The next query will create a duplicate of this table in order to test bulk inserts into the ‘Employees' table:
SELECT * INTO Employees_Archive from Employees;
Below are the scripts for creating indexes:
1. Partially covering index:
CREATE NONCLUSTERED INDEX IDX_Employees_PartiallyCovering ON Employees (DepartmentId,PositionId) INCLUDE (FirstName ,LastName ,Birthdate ,ManagerId ,Salary,Address,email);
2. Fully covering index:
CREATE NONCLUSTERED INDEX IDX_Employees_Covering ON Employees (DepartmentId,PositionId) INCLUDE (FirstName,LastName,Birthdate,ManagerId,Salary,Address,City,State,HiredDate);
3. Trimmed (non-covering) index:
CREATE NONCLUSTERED INDEX IDX_Employees_Trimmed ON Employees (DepartmentId,PositionId);
Here is the summary of the test results (full test results could be found here: Test Results):
|Select query||Bulk insert|
|Duration (ms)||Logical reads||Execution cost||Duration (ms)||Logical reads||Execution cost|
|Only clustered index||4715||42367||29.227||41770||1786510||453.955|
|Partially covering index||1563||15252||5.877||182407||3880338||1426.57|
|Fully covering index||396||2156||1.65||140775||4133971||1679.55|
In this test, the best performance results for read queries were achieved by applying a fully covering index, however the insert queries involving fully covering indexes performed worst in terms of execution cost, I/O and duration. On the other hand, the trimmed index (index with all columns removed from the INCLUDED logic) proved to be the best for insert queries, while performing slightly worse for read queries in comparison to a fully covering index. The most important takeaway from the above experiment is that the removal of some columns from the INCLUDED part of the index helps to improve performance for both read and write queries in cases where the execution plans do not change and this happens due to the fact that smaller indexes require less memory and disk I/O.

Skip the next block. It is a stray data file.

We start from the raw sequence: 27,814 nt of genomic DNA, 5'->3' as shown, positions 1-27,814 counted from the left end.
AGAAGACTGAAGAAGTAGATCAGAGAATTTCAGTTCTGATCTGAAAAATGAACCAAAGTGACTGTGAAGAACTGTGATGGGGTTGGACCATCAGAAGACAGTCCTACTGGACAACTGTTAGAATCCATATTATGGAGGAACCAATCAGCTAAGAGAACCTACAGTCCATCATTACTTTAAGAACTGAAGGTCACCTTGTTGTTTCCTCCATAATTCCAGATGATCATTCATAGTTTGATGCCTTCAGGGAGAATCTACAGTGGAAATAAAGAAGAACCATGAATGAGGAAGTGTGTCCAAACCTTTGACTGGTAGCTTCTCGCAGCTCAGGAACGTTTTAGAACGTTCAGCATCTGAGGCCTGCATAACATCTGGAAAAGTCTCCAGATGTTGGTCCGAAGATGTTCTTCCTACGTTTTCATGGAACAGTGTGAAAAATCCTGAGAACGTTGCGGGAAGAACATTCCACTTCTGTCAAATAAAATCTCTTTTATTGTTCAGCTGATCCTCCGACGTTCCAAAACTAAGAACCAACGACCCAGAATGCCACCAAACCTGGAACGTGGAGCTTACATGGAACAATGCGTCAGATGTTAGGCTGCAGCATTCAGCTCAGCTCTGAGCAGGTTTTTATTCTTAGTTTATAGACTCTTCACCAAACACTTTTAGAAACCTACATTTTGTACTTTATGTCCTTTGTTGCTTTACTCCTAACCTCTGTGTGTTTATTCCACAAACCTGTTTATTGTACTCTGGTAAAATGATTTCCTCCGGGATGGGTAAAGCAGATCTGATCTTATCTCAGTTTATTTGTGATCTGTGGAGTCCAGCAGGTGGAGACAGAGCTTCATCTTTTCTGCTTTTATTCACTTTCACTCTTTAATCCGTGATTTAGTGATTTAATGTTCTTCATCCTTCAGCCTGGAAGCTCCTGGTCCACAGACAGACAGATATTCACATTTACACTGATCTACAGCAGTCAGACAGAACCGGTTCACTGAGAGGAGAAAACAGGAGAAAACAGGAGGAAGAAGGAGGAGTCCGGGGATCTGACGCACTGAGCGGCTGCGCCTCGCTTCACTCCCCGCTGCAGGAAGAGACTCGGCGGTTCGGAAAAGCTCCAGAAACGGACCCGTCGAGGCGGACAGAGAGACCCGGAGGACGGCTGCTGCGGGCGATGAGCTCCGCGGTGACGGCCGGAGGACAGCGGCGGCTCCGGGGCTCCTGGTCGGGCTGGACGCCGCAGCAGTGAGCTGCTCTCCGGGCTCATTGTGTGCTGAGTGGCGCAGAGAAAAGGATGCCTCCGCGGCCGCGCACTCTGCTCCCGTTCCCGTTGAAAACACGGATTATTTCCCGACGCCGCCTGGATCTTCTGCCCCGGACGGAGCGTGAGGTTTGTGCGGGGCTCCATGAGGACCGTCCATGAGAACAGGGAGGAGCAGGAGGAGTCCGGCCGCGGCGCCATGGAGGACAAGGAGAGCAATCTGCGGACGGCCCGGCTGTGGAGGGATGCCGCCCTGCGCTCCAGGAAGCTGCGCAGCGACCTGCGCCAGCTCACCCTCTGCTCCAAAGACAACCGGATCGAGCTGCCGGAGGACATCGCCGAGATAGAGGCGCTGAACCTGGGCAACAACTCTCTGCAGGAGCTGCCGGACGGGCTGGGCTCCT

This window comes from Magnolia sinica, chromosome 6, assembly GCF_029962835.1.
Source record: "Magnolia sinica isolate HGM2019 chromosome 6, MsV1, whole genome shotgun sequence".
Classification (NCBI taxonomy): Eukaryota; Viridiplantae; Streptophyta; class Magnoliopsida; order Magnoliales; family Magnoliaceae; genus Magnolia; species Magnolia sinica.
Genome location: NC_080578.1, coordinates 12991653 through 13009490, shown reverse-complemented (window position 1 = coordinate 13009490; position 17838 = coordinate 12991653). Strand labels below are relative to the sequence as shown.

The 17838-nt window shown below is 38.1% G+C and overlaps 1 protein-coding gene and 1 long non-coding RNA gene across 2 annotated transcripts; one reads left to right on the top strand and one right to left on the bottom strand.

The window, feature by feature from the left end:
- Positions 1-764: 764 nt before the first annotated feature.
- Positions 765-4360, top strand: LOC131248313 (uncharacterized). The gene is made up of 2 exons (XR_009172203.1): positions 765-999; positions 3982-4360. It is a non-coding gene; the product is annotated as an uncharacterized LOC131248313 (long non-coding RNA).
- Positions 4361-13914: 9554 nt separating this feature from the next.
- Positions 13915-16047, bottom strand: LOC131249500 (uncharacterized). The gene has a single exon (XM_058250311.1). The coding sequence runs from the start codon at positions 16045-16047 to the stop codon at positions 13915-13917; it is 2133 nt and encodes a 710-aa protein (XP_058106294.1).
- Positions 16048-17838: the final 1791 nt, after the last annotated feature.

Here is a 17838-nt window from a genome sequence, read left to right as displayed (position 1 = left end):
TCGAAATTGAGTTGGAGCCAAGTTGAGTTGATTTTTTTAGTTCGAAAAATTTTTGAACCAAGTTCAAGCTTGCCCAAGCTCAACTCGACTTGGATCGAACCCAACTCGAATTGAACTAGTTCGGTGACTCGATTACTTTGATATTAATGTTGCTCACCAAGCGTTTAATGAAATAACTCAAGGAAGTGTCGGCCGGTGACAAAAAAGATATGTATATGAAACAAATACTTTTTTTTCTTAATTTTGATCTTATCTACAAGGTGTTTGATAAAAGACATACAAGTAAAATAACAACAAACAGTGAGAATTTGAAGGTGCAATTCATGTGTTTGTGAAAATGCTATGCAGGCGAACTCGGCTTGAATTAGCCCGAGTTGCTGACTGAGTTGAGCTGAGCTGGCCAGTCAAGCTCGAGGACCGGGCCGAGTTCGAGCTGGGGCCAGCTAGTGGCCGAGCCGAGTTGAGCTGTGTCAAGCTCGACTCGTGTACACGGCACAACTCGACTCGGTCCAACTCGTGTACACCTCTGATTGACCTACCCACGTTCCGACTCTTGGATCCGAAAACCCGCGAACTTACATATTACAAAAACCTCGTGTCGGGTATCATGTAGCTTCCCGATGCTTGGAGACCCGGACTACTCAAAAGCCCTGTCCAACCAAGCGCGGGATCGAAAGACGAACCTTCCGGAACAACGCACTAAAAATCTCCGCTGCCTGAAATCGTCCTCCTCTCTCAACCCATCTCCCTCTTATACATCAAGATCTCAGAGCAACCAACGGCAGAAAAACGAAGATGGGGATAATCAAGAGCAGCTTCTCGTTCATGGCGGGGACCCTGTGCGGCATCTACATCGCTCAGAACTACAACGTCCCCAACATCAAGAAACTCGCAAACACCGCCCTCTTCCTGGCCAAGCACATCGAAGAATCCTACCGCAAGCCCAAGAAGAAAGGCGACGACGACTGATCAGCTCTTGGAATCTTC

Covering indexes are a great tools for improving read queries, however they can also significantly degrade performance of write transactions on large tables. When write queries are performing poorly, indexes on underlying tables need to be reviewed. If an index is fully covering for at least some of the important queries, I'd be hesitant to reduce its size as it may become partially covering and less efficient for those queries. However, in cases when an index is partially covering for all key queries and I/O transactions are underperforming, downsizing it would certainly be useful.
- Read this article to identify queries involving lookup operators.
- Take a look at find duplicate indexes article to see how duplicate or overlapping indexes could be identified.
- Review this article to identify unused indexes.
- Check out all of the indexing and performance tuning tips on MSSQLTips.com
Last Updated: 2015-02-20